The first time I experienced fat-shaming I was in the 1st grade, barely seven years old. As part of the President's Fitness Test, my gym teacher pinched my mid-section with a cold, metal clamp and then forced me to step on a scale in front of my classmates. She yelled out "77 pounds."
After that, my peers used the number to taunt me. They'd snicker, "How are you, 77?" or chant the number over and over on the playground.
Two years later, I'd survived failing the 1st grade, losing all of my belongings (except for two outfits and a mixed cabbage patch that was eventually destroyed by mildew), being homeless (where we lived in our car, hotel rooms, and missions), being fondled by one of my male cousins, and my half-sister's mental abuse.
I'd also made it through the near divorce of my parents -- I coped by cursing like a sailor and stuffing my face with king-sized candy bars and pepperoni pizza -- so it should have been no surprise when the doctor told me I was 125 pounds, the size of an average adult. However, it was a surprise, and I collapsed into my mother's arms.
The teasing only grew worse each year. In the 3rd grade, one little girl asked me if I was pregnant. When I told my teacher, she said coldly, "You're not, right? So, why do you even care?"
In the 4th grade, one girl told me that my family was so fat that we should die. By middle school, I'd become bulimic. Some days, I would eat as little as possible--a piece of cheese, a hamburger patty, or three crackers. This led to my best friend, Adam, daily surveying my plate and chastising me about how little food I was eating.
I lost over 40 pounds. Everyone told me how great I looked, but I felt irritable, depressed, and weak--carrying my books and walking up the stairs were sometimes a chore. I couldn't keep it up. I gained the weight back.
By the time I entered high school, I'd joined Weight Watchers with my mother, who was 450 pounds. She dropped a whopping 130 pounds (and 100 after gastric bypass), but I dropped a little under 20 pounds. After all, I hated counting points.
To weigh less on the scales at our Saturday meetings, I'd wear sandals and a thin dress even in the dead of winter. My peers, however, continued to torment me about my size.
In fact, a group of guys teased that they were going to nominate my fat ass for homecoming queen. They were sure I wouldn't be able to find a large enough dress. (A guy named Mark stood up for me, and I've never been able to properly thank him.)
I was then accepted into a private, four-year, liberal arts college. Their motto was that smart people sweat, which turns out to actually be true. Exercise helps nerve cells grow and connect and releases neurotransmitters that stave off depression, anxiety, and a host of other mental disorders.
I decided it was time to drop the extra pounds that had been hounding me my whole life. I'd convinced myself that college students were bound to be more compassionate than high school students. Boy was I wrong.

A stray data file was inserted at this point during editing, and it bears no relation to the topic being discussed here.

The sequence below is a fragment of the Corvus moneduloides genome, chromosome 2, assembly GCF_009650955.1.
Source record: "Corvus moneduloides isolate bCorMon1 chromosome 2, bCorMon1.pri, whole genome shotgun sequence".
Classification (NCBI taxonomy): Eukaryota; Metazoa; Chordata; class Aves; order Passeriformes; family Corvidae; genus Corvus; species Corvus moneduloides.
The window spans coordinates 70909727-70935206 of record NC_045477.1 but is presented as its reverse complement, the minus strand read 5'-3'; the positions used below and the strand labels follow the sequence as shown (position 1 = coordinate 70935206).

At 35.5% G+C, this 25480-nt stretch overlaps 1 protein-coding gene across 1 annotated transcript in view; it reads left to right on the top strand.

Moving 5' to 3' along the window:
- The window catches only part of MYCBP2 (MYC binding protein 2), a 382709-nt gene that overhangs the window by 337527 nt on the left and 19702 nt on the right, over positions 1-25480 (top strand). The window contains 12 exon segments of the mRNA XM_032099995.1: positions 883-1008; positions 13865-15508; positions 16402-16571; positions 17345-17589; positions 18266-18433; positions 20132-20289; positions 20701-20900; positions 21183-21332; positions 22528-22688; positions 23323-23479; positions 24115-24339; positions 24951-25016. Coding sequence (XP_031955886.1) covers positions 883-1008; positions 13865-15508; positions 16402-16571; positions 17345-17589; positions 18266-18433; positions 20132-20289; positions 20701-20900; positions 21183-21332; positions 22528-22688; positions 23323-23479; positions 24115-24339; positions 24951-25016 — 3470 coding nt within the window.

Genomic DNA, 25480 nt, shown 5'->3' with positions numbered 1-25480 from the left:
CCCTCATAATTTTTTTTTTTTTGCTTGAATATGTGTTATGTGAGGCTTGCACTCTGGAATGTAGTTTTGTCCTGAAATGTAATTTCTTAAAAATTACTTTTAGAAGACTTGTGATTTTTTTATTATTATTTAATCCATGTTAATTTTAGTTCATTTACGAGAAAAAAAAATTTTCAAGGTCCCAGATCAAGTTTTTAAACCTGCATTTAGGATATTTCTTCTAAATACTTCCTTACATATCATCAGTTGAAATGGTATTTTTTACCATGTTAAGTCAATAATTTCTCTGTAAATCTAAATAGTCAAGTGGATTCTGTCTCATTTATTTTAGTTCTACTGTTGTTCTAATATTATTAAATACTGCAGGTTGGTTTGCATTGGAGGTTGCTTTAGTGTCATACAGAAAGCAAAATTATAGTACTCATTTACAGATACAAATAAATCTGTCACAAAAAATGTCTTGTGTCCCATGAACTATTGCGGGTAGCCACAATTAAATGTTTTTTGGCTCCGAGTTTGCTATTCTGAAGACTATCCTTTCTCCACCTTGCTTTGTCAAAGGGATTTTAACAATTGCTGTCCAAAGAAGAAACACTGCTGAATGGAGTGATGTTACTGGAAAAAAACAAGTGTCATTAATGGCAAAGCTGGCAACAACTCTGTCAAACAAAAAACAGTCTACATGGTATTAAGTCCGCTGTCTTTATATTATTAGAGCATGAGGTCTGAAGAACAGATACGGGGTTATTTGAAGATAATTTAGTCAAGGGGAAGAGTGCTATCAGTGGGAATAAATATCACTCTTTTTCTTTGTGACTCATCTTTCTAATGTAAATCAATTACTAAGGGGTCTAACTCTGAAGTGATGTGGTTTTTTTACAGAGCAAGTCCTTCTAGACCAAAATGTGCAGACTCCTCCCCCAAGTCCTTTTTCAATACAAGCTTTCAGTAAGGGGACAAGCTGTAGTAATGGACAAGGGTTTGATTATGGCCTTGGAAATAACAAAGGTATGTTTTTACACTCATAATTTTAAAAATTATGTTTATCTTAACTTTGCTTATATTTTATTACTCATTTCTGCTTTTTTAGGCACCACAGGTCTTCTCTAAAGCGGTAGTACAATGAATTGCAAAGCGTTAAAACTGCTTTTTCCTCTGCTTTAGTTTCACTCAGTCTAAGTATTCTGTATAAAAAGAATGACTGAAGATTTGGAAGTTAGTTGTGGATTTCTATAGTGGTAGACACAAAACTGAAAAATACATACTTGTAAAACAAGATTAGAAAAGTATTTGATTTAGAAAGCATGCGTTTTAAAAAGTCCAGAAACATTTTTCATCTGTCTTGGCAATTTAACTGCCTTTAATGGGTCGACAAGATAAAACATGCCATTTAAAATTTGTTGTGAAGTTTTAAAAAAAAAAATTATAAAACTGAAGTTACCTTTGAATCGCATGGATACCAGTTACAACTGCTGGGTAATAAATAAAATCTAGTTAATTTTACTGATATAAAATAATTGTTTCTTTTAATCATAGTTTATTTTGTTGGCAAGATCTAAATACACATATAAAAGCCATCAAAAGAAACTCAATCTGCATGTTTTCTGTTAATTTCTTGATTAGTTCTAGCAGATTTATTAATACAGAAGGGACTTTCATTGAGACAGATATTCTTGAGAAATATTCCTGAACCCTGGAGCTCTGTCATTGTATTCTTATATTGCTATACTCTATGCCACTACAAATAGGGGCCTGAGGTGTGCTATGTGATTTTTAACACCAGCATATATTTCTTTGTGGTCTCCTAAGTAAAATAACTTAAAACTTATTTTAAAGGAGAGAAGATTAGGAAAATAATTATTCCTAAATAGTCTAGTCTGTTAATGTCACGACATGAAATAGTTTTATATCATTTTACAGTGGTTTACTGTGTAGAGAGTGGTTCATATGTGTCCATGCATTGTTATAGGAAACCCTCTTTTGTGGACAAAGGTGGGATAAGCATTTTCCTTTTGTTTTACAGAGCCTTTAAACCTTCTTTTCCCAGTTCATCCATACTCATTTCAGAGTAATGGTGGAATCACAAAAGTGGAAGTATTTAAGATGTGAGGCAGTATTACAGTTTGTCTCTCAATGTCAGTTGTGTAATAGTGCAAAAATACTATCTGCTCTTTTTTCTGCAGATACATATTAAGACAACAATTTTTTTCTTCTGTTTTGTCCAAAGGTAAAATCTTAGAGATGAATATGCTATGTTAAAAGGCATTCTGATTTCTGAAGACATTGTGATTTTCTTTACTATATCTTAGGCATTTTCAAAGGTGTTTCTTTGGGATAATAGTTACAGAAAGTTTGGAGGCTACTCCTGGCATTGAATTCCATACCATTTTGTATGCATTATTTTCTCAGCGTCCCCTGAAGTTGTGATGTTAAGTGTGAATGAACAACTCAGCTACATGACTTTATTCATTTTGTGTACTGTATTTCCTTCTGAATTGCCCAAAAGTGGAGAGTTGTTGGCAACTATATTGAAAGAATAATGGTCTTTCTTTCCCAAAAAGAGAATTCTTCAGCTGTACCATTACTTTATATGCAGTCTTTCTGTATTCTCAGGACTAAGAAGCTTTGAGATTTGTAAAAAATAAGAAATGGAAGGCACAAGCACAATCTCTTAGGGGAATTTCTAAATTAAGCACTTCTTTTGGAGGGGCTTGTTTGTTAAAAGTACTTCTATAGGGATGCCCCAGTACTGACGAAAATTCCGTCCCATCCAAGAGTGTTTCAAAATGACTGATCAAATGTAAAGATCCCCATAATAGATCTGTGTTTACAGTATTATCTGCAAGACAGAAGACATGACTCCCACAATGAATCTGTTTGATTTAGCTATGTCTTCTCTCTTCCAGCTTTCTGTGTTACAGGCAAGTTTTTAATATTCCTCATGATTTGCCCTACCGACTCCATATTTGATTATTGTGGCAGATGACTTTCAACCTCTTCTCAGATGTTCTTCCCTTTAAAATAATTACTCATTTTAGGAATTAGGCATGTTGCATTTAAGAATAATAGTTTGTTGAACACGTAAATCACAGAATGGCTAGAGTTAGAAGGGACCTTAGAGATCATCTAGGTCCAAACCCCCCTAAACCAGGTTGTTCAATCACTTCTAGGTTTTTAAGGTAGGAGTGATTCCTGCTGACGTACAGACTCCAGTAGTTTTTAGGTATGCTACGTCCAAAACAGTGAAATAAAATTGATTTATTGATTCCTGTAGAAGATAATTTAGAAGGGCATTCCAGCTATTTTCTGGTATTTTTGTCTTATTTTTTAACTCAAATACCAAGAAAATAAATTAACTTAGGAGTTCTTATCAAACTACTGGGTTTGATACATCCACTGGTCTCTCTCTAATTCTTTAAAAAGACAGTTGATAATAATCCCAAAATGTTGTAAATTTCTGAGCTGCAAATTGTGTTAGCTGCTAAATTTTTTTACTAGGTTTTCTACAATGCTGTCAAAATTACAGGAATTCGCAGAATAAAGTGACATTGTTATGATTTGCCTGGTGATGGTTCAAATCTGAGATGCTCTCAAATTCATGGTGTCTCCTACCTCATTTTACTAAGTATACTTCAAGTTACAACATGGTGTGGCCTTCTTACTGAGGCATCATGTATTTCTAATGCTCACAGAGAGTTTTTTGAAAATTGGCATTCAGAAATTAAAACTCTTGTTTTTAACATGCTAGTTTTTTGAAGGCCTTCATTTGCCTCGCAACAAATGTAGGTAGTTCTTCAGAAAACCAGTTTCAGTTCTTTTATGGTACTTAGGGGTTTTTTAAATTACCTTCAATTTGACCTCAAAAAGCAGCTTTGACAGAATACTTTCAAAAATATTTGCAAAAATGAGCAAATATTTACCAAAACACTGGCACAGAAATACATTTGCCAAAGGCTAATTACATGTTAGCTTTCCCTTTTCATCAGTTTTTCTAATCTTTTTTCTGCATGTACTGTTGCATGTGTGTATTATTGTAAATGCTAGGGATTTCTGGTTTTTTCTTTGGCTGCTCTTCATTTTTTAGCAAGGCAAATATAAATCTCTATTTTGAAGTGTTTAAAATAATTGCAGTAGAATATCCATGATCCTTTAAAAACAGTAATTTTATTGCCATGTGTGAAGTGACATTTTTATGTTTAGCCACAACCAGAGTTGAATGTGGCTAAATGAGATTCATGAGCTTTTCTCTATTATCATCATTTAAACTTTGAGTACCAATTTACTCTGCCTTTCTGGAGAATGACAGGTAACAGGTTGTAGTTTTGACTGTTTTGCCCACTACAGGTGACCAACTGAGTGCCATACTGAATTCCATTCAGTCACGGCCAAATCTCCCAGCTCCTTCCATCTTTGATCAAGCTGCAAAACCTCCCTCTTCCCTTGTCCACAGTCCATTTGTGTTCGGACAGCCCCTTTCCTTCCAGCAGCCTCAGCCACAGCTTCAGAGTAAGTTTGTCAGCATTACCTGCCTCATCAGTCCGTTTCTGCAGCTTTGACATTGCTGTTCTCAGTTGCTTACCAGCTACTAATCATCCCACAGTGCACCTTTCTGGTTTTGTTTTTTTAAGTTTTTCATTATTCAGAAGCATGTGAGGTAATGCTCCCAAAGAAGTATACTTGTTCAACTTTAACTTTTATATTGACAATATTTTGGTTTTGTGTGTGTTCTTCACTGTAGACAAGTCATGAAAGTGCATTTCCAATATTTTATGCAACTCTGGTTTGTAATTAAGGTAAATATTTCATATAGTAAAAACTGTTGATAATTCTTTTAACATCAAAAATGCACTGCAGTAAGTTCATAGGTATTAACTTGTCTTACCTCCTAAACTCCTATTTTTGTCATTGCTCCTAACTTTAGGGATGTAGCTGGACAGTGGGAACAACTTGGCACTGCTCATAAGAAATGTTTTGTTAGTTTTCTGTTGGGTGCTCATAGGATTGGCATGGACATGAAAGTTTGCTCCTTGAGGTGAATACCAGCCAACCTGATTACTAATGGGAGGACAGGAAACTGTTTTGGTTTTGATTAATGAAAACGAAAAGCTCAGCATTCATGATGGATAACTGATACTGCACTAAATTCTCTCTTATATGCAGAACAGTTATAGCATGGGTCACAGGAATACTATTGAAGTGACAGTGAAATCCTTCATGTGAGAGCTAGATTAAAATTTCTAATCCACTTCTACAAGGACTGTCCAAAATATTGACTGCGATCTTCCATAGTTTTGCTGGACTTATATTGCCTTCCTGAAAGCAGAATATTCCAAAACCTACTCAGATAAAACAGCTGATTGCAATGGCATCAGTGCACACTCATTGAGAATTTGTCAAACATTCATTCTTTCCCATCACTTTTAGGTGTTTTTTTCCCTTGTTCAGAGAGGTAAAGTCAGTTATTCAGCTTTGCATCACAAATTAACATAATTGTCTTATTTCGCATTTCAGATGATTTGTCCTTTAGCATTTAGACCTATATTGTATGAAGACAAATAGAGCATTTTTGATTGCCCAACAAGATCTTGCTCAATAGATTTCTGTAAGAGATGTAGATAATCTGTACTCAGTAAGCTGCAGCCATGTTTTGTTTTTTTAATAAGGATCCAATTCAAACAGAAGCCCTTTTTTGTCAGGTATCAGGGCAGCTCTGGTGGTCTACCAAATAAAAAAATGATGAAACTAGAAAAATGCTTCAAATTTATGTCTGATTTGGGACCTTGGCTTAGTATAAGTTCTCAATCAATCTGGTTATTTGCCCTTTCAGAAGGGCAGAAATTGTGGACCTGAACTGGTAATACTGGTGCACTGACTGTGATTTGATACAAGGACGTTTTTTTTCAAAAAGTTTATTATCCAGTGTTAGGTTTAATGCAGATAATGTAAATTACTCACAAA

I spent time working out in a small, mirror-lined (Oh--the horror!) gym that was located by the college's coffee house and a fast-food restaurant. I also went to water aerobics and took up lap swimming.
I went five days a week to one place or the other, usually at 8 or 9 AM, without fail. I'd use the rowing machine, jog on the treadmill, pretend I was skiing on the elliptical, or swimming away from a shark in the pool. (I'd always skip the stair-stepper though. I climbed enough stairs on campus. Plus, secretly, it was so difficult to use that I wished it catch fire.)
I lost over 50 pounds.
Then one day everything changed. I forgot my headphones and Discman. (Yes, I know I'm old school.) I usually played rock music to drown out the grunting and chatter. I hopped on the treadmill anyway.
Two girls were using the elliptical machines behind me when I heard one of them say, "Oh my god, her thighs look just like cottage cheese. They make me want to puke!" I knew they that were taking about me. I was the only other person in the gym.
I looked forward and tried not to cry. I quickly finished and left. I didn't want to go back to the gym ever, but for some reason, several months later, I did.
This time there was two guys on the treadmill. I got on an exercise bike behind them. I was studying for an upcoming psychology exam. Then one of the boys, not even trying to whisper, said, "I don't know why a girl that fat comes in here and works out. You know she's just going to go and eat like a pig afterward."
Again, I knew it was me. I got up and left -- right then and there. I'm sure they were satisfied because I ate every candy bar and bag of chips I could coax out of the vending machine. I hated myself. I stopped going to the gym, and over the next two years, I gained 100 pounds.
Unfortunately, these people believe that I don't hate being fat enough. They believe I'll drop the pounds if I'm shamed and beat upon socially (I'm 100% positive that this is a crock of crap.).
My whole life I've been called lazy, stupid, weak-willed, insecure, awkward, self-indulgent, unattractive, and shapeless. These body-bullies probably believe a commercial, where someone chomps down on a Big Mac and suddenly has a heart attack, will scare me skinny. (In reality, I'll just wish I could sink my teeth into that Big Mac.)
I don't want their stamp of approval. I don't want their two cents. I just want to walk into the gym that I paid for with my head held high. I want to put my hair in a bun and wear Spandex pants and tops without sideways glances. I want to work out in a world where I don't need music to block out fear.
I’m not looking to be a living stick-figure. I want to be healthy, a curvy and energetic plus-size gal. However, I don't think people will stop fat-shaming, at least not anytime soon. For now, I'll stick to belly-dancing, old Biggest Loser boot camps videos and house-cleaning.